Wednesday 21 August 2019

Dear David Coleman: 'My three-year-old keeps running away! Please help'

A positively-based reward system works well to teach children to behave
A positively-based reward system works well to teach children to behave
David Coleman

David Coleman

Q My son, who is three, is always running off on me. Yesterday I had his baby brother in the buggy, going to the playground, and my older boy ran away and crossed a road, despite me screaming at him to stop. I wasn't quick enough with the buggy to be able to catch up with him. I'm so incredibly frustrated by this, to the point where I don't want to bring him out anywhere as it's so stressful. I just can't manage him now when I have the baby with me as well. Can you please advise me?

David replies: Juggling an energetic pre-schooler, alongside a baby is always hard work. But having the added layer of the potential danger of your older boy running off is probably terrifying. No wonder you are stressed.

If your older boy is going to be allowed to come with you, and not be strapped into a buggy himself, then he does need to learn to stop when you tell him. The best way to teach him is to use a positively-based behavioural reward system.

You may not be able to do this safely while you also have your baby with you, so hopefully you can get someone to mind the baby while you are training the older boy. Training involves bringing him out to the park or playground and explaining to him that you are going to play a game with him. In the game, he must stop moving and be like a statue, when you say something like "[his name] freeze!"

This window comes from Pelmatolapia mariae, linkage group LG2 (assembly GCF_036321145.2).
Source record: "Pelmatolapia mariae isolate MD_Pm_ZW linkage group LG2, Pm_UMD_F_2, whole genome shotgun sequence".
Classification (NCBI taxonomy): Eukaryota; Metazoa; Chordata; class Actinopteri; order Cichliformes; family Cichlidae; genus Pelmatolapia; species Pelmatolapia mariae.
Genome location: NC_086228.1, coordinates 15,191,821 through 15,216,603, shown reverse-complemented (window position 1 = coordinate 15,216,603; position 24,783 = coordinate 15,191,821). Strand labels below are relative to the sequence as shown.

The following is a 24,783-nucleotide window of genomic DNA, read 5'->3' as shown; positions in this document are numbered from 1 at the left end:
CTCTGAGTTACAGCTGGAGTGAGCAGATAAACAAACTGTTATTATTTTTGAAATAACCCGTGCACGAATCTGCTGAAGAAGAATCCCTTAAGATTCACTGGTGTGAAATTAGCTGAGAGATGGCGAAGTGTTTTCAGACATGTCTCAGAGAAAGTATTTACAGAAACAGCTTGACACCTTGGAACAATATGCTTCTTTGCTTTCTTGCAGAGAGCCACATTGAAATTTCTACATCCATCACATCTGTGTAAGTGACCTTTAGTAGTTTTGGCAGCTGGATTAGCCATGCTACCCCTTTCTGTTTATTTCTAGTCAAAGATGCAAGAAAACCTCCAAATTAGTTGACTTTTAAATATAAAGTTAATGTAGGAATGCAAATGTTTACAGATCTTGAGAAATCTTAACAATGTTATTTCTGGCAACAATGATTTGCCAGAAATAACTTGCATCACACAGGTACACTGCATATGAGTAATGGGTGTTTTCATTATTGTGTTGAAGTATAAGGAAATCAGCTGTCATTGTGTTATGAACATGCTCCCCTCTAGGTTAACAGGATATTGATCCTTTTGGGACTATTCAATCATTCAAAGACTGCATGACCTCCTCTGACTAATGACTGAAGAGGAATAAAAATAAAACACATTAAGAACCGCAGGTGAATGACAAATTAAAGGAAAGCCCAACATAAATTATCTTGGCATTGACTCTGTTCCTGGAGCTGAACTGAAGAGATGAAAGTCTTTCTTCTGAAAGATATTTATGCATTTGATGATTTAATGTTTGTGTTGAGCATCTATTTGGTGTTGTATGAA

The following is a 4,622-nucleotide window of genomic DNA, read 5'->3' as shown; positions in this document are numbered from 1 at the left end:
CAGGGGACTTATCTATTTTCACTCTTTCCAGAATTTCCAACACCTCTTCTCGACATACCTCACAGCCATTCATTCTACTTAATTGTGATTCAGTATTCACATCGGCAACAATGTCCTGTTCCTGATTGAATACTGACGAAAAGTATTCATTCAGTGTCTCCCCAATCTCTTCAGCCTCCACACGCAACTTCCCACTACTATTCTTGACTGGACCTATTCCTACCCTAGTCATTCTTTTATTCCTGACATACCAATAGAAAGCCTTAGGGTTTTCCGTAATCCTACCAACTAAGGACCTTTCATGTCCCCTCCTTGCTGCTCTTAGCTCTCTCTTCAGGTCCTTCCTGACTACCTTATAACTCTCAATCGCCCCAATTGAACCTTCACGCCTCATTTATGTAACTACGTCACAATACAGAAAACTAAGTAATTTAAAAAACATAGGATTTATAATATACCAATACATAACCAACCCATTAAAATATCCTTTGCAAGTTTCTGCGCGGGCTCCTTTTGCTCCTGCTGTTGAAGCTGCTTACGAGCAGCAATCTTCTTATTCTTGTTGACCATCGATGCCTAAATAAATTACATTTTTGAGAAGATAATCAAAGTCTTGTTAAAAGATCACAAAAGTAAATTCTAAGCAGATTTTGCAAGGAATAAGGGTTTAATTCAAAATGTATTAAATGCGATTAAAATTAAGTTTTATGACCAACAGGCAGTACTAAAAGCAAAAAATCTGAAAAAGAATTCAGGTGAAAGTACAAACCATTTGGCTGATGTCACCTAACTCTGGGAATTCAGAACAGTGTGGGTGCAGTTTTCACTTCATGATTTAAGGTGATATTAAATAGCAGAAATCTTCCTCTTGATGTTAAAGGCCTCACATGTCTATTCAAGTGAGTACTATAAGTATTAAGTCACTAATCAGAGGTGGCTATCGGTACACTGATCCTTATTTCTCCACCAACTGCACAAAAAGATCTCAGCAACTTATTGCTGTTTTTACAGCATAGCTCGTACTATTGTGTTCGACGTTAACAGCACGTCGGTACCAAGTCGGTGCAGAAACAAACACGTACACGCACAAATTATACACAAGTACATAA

When he does freeze, you have to give him lots of praise and you might also give him a little reward, like a chocolate button or a sticker.

You can also let him get you to freeze, and so, make the game fun and something you are doing together. The fact that you are playing this game on your own with him may be exciting for him too.

You can play the game several times in the one outing, and repeat the outings several times in a week, if at all possible.

When he gets in the habit of stopping at your request, then you can try it out with the baby in tow. Again, try to arrange, perhaps, to have someone else with you who can stay with the baby, in case you do have to go after him for the first few times that you are trialling this. The goal is that it is more rewarding for him to stop because he gets lots of your warm attention when he does, rather than trying to frighten him into not running away by having lots of consequences.

That said, if he can't play the game properly when the three of you are out, then it is fine to just curtail the trip or make him sit into the buggy, until he remembers that he must stop when you say.

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